How to get a Machine Learning job in 2020.
How to become an ML Engineer
With popular Hollywood references like ‘Hal’, it's no wonder people are a little iffy about the possibilities that Machine Learning can offer. Thankfully, the reality of ML in today's world is a far cry from a murderous sentient computer that has self-esteem issues.
Machine Learning can transform our lives in a major way, so much so that some have even likened it to the industrial revolution.
Speaking of the industrial revolution, did you know that Machine Learning has made outsourcing dangerous jobs like welding easier. With the kind of heat, noise, and toxic fumes involved in industrial level welding, it's a great risk to human workers.
But, robot welders armed with computer vision and deep learning have greater flexibility to get the job done, without jeopardizing any lives.
And, that's just one of the ways ML has positively impacted our lives. Whether it's SMBs or large enterprises, businesses are showing an increased willingness to incorporate digital transformation to their key initiatives.
As a technical recruiter, I had the opportunity recently to interview leaders in the Machine Learning Industry, about the qualities they look out for when it comes to candidates.
But, then I found myself wondering what it was that prompted them to join this field. Was it love of innovation, or did they want to be part of something that will likely change the lives of millions?
Here's what Lee Sherry, Head of Data Science & Analytics at Geocaching, had to say about why he got involved with Machine Learning
"There are few things better to me than being immersed in data and emerging with the feeling that I’ve understood something new. It’s about making connections to the reality behind the numbers. I love the understanding that comes from studying the world through data and distilling complex information into its simplest truths. Data can be transformative; it can be utilized to overcome hurdles that we have learned to simply accept as impossible."
This, to me, is the essence of why many people find themselves gravitating towards ML. Not a lot of people have the ability to make sense out of chaos, but that's what the job description includes.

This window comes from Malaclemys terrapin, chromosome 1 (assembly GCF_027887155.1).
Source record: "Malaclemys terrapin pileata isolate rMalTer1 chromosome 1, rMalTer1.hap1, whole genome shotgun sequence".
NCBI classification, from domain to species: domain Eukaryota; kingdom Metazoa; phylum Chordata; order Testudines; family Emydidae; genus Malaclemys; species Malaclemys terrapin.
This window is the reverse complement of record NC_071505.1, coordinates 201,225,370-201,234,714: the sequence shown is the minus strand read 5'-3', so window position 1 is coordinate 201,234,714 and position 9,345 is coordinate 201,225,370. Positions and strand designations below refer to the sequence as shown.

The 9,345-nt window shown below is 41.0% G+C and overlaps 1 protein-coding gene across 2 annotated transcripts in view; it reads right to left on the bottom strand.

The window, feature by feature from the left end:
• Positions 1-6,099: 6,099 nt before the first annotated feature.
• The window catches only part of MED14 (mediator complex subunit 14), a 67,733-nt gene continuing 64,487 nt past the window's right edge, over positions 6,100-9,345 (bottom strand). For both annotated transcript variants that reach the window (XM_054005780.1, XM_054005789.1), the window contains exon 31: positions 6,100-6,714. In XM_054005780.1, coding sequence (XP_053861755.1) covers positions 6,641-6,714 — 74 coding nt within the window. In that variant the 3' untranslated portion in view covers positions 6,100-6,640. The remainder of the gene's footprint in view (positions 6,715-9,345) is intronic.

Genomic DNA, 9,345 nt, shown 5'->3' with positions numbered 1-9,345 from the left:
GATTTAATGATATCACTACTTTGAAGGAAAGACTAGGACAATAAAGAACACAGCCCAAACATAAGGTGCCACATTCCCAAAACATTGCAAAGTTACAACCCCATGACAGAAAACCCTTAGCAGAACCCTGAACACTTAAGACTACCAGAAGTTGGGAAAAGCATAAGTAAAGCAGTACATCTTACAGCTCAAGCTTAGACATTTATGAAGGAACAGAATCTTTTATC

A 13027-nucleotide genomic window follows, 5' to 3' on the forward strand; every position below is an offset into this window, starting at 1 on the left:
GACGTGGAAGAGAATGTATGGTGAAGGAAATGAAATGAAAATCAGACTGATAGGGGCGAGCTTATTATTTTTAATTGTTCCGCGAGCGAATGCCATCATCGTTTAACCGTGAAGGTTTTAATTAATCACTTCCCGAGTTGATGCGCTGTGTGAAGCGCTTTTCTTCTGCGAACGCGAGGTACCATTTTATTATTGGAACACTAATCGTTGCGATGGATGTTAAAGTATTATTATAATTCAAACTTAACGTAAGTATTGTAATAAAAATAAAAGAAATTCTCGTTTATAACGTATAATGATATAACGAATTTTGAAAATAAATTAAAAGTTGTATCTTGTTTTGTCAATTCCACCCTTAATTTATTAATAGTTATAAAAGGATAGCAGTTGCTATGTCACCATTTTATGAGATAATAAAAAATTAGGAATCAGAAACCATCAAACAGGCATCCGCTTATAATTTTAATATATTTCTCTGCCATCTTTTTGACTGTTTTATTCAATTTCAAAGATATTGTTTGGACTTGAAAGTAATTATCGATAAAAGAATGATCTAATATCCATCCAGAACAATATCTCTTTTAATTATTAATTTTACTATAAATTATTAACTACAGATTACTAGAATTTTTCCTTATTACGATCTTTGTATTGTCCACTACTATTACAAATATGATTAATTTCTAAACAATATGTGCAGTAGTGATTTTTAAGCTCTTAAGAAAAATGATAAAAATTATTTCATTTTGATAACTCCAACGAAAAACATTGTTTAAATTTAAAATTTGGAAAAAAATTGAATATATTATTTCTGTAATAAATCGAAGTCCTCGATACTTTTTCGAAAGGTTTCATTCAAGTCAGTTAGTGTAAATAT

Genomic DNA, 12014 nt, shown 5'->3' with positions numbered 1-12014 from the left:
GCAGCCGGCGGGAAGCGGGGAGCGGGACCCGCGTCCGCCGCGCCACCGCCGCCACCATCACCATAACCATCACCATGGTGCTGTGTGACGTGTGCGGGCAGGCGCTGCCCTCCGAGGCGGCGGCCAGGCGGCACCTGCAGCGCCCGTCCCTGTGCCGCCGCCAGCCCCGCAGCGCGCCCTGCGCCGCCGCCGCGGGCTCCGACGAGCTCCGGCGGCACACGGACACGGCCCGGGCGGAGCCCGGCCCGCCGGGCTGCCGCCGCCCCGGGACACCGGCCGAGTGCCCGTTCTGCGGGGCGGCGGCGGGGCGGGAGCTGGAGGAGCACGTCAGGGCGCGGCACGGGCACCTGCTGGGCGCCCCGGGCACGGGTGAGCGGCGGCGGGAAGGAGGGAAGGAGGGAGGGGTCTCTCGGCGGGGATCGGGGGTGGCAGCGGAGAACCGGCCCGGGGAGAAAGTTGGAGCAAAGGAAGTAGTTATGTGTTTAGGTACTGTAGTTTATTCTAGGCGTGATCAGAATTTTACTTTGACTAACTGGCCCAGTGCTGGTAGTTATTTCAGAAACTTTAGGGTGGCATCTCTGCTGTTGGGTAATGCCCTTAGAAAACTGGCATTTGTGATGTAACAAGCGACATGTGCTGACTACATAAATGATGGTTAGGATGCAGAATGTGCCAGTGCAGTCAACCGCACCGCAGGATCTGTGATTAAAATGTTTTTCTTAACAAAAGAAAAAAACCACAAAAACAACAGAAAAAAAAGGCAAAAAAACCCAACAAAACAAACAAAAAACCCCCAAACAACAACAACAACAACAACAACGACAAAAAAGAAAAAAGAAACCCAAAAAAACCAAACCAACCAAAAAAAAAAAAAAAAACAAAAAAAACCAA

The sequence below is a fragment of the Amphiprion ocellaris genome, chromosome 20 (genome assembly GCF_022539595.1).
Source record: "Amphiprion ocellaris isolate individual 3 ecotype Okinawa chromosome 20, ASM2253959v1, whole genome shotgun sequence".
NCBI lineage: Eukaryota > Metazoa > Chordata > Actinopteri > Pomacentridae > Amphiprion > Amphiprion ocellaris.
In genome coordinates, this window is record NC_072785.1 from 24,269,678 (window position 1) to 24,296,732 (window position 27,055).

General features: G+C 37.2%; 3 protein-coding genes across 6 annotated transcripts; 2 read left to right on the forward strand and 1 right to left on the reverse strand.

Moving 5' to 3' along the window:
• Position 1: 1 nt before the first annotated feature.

I know we've all heard the joke 'torture data long enough and it'll tell you anything', but there's a reason why businesses that trust statistics, instead of 'gut instincts' tend to perform better.
There's also a reason why firms like the International Data Corporation (IDC), predict that AI spending will cross $50 billion by 2021. Machine Learning is already the way of the future.
There's no time like the present to get involved in it. And, I know that many people are interested in breaking into the ML industry, they're just not entirely sure of how.
That's where this article can help. From what the required education is to common mistakes during interviews, we're going to demystify all you need to know about how to be an ML Engineer.
Master’s Degree or PhD - Which One Counts More?
Right, let's kick off with the one question everyone interested in ML always asks - Master's Degree or Ph.D.?
The uncertainty surrounding the educational qualifications of a Machine Learning Engineer is real. People often want to know whether a Master's Degree is enough to get them a well-placed job, or do they need to add a Ph.D. to their arsenal.
An MSc can give you the firepower you need to contribute positively in many practical situations. Most Master's programs in ML have a type of universal approach that prepares students in topics like computer vision programming, software design, speech recognition, natural language processing, etc. The degree focuses on enhancing the student's analytical skills and aptitude for statistics, mathematics, and programming.
At this point, you're probably thinking about what a Ph.D. can offer you if an MSc is so extensive?
Despite the flak that PhDs sometimes receive, they can play a defining role in your career. PhDs, as a rule, don't adopt a generalist approach. And, they can be a starting point for a profession based on research.